Channeling Jesse Helms at The Post
In my last column, I advised conservative insurgents taking their seats in Congress that if they follow the model of Jesse Helms and stand for principle even when it is unpopular, the world will eventually come their way.
If they want proof, they need look no further than last week's excellent Post editorial chastising the International Criminal Court (which Helms vigorously opposed during his tenure as chairman of the Senate Foreign Relations Committee).
In its editorial, "ICC trial may harm Kenya's reform," The Post reviewed the court's bleak record, including its indictment of Sudanese President Omar al-Bashir, and declared:
And, the editorial noted, the ICC's unaccountable prosecutor has charged ahead with still other problematic indictments.
[I]t's not clear that the court's actions have done more good than harm. The indictment of Mr. Bashir on genocide charges, though undoubtedly merited, has complicated efforts to broker peace in Darfur and hindered an upcoming secession referendum in southern Sudan.
Rather than pull in his horns, the court's prosecutor, Argentine Luis Moreno Ocampo, has grown more ambitious. Earlier this year he used, for the first time, the court's authority to initiate an investigation, rather than acting on a referral from member states or the U.N. Security Council.
This decision may now put at risk Kenya's democratic reforms and plunge the country into violence:
For the past three years Kenya has been slowly seeking to recover from the violence and the ethnic tensions it unleashed, with mixed results.... Mr. Ocampo has now inserted the ICC into this delicate situation.... The danger is that, instead of consolidating the fragile new political order, the prosecution of senior political figures will drag Kenya back toward civil war. Justice for human rights crimes is important; but Kenya's continued peace and democratic progress is of greater value than another endless prosecution in The Hague.
All these arguments against ICC interference bear a striking resemblance to those Helms made in The Post twelve years ago. In a 1998 op-ed, Helms warned that the decision of a rogue Spanish judge to indict former Chilean President Augusto Pinochet was a harbinger of the damage a rogue ICC prosecutor could one day wreak. Wrote Helms:
In July, during the Rome Conference to establish an International Criminal Court, I warned that such a court would be arbitrary and contemptuous of national judicial processes and would trample the sovereignty of democratic nations. The delegates and "human rights" activists in Rome scoffed at my concerns. The new system of international justice, they promised, would never allow a rogue prosecutor, answerable to no government or institution, to interfere with the national reconciliation process of a stable democracy with a functioning legal system. Only dictatorships would be affected.
Well, follow their deeds, not their words. The treatment of former Chilean president Augusto Pinochet has confirmed my every warning. Today a rogue Spanish judge is using "international law" to trample Chilean sovereignty and overrule Chile's functioning judiciary, its democratically elected government and the decision of its people to choose national reconciliation over revenge. And the advocates of the International Criminal Court are cheering him along.
Helms pointed out that Pinochet had voluntarily submitted his rule to a national plebiscite and then respected the results of that popular vote by stepping down. And, he continued:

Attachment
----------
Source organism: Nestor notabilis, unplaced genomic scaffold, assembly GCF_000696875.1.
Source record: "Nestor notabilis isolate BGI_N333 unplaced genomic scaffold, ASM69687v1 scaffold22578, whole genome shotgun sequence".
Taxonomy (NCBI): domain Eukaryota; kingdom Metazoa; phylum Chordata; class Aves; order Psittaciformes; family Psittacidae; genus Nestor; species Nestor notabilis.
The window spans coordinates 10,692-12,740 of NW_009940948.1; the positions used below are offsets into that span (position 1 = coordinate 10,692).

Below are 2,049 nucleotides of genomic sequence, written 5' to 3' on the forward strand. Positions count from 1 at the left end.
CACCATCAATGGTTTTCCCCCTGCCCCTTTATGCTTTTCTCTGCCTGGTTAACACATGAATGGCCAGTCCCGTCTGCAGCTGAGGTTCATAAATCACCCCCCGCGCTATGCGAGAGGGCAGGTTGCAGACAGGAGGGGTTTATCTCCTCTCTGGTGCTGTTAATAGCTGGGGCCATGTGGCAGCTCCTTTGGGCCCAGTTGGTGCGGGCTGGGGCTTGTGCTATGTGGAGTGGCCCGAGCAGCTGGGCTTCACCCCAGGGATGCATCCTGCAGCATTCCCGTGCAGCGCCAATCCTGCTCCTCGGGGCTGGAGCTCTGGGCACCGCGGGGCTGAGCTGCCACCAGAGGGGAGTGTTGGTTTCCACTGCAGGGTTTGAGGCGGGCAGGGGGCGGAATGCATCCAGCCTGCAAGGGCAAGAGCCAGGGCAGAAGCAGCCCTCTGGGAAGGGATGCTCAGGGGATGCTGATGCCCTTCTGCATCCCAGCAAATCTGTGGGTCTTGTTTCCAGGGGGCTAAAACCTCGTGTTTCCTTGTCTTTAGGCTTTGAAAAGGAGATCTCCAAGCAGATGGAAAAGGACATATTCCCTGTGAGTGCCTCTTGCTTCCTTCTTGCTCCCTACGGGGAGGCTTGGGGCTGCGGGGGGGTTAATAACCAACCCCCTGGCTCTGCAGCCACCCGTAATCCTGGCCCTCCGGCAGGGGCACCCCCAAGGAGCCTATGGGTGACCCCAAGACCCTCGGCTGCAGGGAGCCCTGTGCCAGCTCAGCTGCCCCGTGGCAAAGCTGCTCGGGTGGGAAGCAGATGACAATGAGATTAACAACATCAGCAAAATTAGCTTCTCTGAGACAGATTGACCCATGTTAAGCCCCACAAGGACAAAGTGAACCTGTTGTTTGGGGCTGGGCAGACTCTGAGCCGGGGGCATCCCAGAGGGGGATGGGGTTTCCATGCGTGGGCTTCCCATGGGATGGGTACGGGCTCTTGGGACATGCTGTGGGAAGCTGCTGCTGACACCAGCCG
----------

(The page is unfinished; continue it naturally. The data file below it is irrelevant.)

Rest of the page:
The Chilean people took stock of Pinochet's legacy -- both the successes and excesses of his regime -- and made a conscious decision to move on. Some may disagree with this, but it was a decision for the Chilean people alone to make. Now comes Baltasar Garzon, who has arbitrarily decided he will overrule their decision. Okay, if overruling Chile's national reconciliation is acceptable, how about South Africa? The Truth and Reconciliation Commission just declared that the African National Congress committed gross violations of human rights, including torture, assassination and summary execution of hundreds of political opponents. ANC leaders all received amnesty. Should some foreign judge now have the power to overrule that decision and force them to stand trial? ... [H]ow about Mikhail Gorbachev? Under his leadership, the Soviet Union committed genocidal acts, war crimes and crimes against humanity in Afghanistan, and sent KGB death squads into Latvia and Lithuania. Should Gorbachev be arrested on his next speaking tour? Jiang Zemin travels freely between the capitals of Europe. Why not arrest him and prosecute him for the thousands he murdered in Tiananmen Square?
The bottom line, Helms warned, is that indictments by unaccountable international prosecutors will undermine peace, national reconciliation, and transitions to democracy:
Garzon and his allies counter that they are putting dictators on notice that justice now reaches across borders. Dictators will be put on notice, all right. And the lesson will be: Never step down -- you'd be a fool to give up power, as Pinochet did. Fight until the last man.... If dictators cannot be offered amnesty or safety in exile, they will never hand power to democratic movements. The incentive will be for greater repression, not less. This is the world crusaders for an International Criminal Court are unwittingly creating. The United States must actively oppose it.
The ICC's actions in Sudan and Kenya have vindicated Helms. And while Helms's arguments are perhaps more colorfully put than The Post's editorial last week, the underlying message is essentially the same. As The Post put it, "Justice for human rights crimes is important; but... continued peace and democratic progress is of greater value than another endless prosecution in The Hague."
Jesse Helms could not have said it better himself.
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